The Agatha Christie Theatre Company’s production of And Then There Were None masters the suspense of a whodunit. Set in an isolated manor surrounded by stretches of sea and sheer cliff faces, this thriller is awash with action where scene after scene brims with tension.
Seeking some salty air and good company, ten very different characters converge on an island manor belonging to their elusive and eccentric host just off the coast of Devon. The party are uprooted from all aspects of society and include a secretary, cook, doctor, and a judge thrust in unfamiliar surroundings and unfamiliar company.
Without giving too much away, a gramophone recording reveals incriminating evidence, bringing the dark pasts of various characters to light. Needless to say the body count slowly begins to rise and as the clock ticks the guests being to realise that the passing hours could be their last upon discovering the murders are based chillingly on an old nursery rhyme.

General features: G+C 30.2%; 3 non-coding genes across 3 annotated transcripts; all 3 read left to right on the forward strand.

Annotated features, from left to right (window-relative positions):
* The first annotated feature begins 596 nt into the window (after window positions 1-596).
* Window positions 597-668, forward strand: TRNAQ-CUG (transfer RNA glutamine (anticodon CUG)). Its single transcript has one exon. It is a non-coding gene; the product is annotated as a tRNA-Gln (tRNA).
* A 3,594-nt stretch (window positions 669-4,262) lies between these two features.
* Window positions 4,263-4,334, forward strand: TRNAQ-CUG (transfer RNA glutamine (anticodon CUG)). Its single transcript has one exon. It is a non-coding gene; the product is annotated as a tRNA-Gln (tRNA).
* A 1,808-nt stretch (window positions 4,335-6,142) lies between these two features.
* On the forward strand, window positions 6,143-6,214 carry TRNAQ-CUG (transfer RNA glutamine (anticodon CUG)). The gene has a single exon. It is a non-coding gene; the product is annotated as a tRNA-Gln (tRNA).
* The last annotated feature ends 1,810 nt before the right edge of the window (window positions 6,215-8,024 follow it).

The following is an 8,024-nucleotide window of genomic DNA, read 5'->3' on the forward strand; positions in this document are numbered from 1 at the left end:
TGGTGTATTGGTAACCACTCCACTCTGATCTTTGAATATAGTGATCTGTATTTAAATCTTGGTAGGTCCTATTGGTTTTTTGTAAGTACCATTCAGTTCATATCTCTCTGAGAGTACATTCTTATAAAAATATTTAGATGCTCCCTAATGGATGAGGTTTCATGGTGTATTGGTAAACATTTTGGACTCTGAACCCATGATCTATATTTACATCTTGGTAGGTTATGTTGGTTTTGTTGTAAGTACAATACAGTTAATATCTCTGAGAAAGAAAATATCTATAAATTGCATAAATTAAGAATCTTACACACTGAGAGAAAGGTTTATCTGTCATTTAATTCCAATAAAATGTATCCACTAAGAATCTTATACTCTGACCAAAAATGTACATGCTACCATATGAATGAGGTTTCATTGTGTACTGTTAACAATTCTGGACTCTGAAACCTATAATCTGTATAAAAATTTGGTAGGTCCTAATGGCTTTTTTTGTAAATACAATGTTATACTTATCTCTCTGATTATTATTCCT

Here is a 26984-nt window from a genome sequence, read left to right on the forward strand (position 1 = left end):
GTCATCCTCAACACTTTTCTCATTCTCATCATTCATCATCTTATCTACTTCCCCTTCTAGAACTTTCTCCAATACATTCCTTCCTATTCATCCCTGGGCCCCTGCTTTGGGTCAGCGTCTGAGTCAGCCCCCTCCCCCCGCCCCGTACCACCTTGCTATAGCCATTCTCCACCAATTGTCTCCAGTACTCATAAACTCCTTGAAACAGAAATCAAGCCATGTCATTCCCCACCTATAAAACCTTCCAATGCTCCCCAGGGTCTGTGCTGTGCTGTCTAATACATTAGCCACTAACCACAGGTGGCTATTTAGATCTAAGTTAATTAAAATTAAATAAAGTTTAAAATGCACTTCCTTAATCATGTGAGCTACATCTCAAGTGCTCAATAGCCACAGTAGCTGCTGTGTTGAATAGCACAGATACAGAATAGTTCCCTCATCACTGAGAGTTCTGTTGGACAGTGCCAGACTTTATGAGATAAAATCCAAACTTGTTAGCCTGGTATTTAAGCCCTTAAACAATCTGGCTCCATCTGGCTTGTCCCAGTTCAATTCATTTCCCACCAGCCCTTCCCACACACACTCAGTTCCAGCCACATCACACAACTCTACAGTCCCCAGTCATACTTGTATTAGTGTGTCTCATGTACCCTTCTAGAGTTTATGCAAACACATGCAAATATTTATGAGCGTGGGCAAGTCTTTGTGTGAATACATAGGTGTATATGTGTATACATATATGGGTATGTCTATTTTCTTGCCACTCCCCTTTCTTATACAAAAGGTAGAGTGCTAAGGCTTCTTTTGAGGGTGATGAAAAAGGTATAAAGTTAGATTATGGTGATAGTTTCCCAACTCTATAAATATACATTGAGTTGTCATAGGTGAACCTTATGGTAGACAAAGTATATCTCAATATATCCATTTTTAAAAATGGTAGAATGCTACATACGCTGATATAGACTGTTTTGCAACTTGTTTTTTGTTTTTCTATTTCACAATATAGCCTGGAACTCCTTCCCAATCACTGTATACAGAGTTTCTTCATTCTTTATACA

The plot twists and turns with its carefully laid red herrings leaving you hooked. The cast are successfully ambiguous and certainly provoke some heated interval discussion as to who is the culprit.
On typical form, Christie flits between dramatic deaths and light-hearted wit which this production draws out remarkably well. Elderly spinster Emily Brent (Susan Penhaligon) and resourceful secretary Vera Claythorne (Verity Rushworth) become embroiled in a clash of values and convey their disgust by shooting scornful daggers. Elsewhere, Paul Nicholas as Judge Sir Lawrence Wargrave gives an astute presence and assured determination to solve the case being a master of the law.
The art deco style of this production tips its hat to the original release date of Christie’s novel on which this play is based, the cast decked in a vibrant assortment of 1930s fashion while surrounded by a series of shiny wooden panels.
Meanwhile, ten statues standing on a mantelpiece shatter or slowly disappear as the action unfolds on stage, mirroring the moment murder strikes suddenly or subtly. Any inclination of the outside seascape is encapsulated in the large background window which gradually becomes narrower as the stage becomes darker, casting shadows across the candlelit set while a storm looms and Matthew Bugg’s dramatic sound swells.
Joe Harmston’s production of And Then There Were None is the Theatre Royal’s final production until September and truly excels in its tension levels and ambiguous characters leaving audiences gasping at its breathless conclusion.
The production runs until Saturday and tickets are still available.